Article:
Baku has the horn. All the time. The car horn that is. The noise is constant and becoming a little irritating. Once one starts, they all start! I don't really know why they do it as it surely doesn't make a difference to the traffic. I guess we'll get used to it and at least I have my ear plugs.
Rehearsals are continuing - today was the second half of the second semi final. Things are starting to take shape here in Baku. The shuttle buses are running and the pavements outside the arena are nearly there. I think it'll look stunning next week. Amazing progress has been made since I arrived last Saturday and I dare say that more progress will be made in the coming days.
Georgia took to the stage today and the general feeling here is that it's going to qualify. Georgia have never failed to make the final and certainly know how to stage their songs for maximum effect. By all accounts it's a stunning country and I would love for Eurovision to be there one year. I asked the delegation about the importance of Eurovision for Georgia and they were very forthright in their response stating that as a small country they have a lot to offer but what they lack is a platform and Eurovision offers them this. "This is our chance to show ourselves to Europe" according to Maya, the head of delegation. They also said that it is Georgian policy to take part in every major event to promote Georgian talent and the state itself. Maya added that every year the Georgian Public Broadcaster ensures that there is a national element in their Eurovision entries, whether it be a costume or a flag and this year is no different.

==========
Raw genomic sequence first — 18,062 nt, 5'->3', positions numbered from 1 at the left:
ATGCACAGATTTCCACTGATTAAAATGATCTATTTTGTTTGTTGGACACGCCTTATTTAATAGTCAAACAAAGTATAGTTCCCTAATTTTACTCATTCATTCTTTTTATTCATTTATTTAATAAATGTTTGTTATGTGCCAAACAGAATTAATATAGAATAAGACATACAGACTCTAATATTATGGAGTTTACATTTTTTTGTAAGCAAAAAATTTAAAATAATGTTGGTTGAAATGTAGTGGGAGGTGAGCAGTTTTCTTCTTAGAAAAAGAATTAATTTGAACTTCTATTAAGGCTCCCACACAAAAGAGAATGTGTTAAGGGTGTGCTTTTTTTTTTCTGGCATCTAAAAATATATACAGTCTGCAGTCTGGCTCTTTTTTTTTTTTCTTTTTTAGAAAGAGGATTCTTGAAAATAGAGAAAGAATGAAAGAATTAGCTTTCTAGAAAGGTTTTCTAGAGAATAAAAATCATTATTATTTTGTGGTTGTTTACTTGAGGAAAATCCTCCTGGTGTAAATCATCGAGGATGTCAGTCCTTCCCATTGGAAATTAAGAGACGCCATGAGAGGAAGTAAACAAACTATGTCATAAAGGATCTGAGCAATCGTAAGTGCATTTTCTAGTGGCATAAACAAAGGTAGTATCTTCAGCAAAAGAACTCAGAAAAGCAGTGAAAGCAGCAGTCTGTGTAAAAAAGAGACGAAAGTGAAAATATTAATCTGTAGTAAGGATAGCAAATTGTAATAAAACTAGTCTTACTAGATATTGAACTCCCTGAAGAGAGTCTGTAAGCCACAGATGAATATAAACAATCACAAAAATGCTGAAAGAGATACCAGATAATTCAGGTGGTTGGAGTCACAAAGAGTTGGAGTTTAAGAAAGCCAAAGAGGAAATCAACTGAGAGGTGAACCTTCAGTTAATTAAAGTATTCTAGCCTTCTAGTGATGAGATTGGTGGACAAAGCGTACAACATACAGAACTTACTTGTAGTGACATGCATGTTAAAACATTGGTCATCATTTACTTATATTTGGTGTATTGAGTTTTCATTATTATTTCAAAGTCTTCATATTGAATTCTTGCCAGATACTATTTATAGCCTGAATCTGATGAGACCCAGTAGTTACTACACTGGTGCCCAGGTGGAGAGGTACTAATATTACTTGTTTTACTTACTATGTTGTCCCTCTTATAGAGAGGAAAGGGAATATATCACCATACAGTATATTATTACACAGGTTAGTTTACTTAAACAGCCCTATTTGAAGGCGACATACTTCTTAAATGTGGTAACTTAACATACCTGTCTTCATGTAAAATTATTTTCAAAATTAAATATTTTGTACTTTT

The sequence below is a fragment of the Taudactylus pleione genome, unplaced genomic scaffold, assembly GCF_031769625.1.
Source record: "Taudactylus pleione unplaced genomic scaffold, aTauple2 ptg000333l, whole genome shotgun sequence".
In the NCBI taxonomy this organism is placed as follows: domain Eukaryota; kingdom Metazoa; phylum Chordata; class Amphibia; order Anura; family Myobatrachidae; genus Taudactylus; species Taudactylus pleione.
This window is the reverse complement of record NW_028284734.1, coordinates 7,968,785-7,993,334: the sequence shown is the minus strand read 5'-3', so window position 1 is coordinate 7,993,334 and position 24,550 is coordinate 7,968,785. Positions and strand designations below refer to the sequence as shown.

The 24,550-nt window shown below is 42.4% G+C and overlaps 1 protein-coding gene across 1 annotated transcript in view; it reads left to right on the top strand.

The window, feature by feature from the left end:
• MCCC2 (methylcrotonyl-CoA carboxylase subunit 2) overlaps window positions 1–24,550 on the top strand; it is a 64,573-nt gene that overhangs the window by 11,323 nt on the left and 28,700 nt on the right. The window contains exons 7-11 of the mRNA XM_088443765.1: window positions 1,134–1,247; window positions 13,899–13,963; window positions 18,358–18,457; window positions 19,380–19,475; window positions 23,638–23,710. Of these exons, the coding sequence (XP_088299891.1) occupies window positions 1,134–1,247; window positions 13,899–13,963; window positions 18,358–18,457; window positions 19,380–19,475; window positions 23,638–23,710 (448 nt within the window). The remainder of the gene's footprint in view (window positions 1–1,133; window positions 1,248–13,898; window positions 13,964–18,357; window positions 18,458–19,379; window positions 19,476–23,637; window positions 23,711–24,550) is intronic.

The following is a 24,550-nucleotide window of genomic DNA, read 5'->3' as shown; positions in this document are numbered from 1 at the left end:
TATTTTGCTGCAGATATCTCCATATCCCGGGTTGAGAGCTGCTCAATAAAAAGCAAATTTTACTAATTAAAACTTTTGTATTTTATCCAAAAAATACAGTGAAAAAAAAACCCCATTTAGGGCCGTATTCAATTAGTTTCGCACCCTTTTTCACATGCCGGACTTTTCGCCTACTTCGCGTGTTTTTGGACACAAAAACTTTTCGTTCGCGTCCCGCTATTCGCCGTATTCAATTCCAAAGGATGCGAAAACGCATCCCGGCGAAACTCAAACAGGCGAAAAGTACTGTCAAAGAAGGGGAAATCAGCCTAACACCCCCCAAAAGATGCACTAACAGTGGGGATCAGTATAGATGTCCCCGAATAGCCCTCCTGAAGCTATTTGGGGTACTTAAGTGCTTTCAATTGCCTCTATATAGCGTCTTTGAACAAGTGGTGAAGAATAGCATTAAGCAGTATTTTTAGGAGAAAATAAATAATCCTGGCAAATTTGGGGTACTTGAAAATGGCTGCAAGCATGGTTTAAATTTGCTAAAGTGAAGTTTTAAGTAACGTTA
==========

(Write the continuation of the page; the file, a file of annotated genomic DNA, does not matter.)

What people really wanted to know though, was where and when would the Georgian party be? Every year Georgia hosts THE party of the Eurovision season. Indeed in 2010 it rivalled the official welcome reception! The Georgians are fine hosts and always prove themselves to be the most hospitable of all the Eurovision delegations. I don't see the 2012 event, which takes place tomorrow night, being any different.
Azerbaijan's Safura enjoying the Georgian party in 2010
Estonia also rehearsed yesterday. Which of course, for me, was the highlight of the day. I am a wannabe Estonian and I admit it - I did get a PhD out of my love of that country after all! Of course I will always wave the Estonian flag at Eurovision regardless of the song but this year the song is actually my favourite. "Kuula" is stunningly good and Ott Lepland has a brilliant voice. The performance was hampered by a few technical hitches but was still impressive. Coming after the more uptempo performances of Georgia and Turkey, this really stands out and I can see this doing very well indeed. It's been ten years since Estonia hosted Eurovision and the team stated that whilst the contest has changed, the significance of hosting a large international event has not diminished. The Estonians are a very professional and self-assured bunch and you can clearly see the similarities between Estonians and their Nordic neighbours in the way that they carry themselves.
The biggest talent in Estonia: Ott Lepland
The press centre is gradually getting busier and the promotional items have started to materialise. Azerbaijan are getting in on the act too and there is an abundance of books and magazines revealing the delights that this country has to offer. Coupled with the tea served in national costume and the traditional snacks, it is clear that the Azeris are not wasting this opportunity to showcase their country. I am a little annoyed with myself though - I bought one of those Baku magazines in WH Smith and it cost me a fiver! Here in Baku there are hundreds of copies going for free! Typical!
Promoting Azerbaijan at every opportunity
Tomorrow it's the Georgian party - I think there might be one or two sore heads on Friday!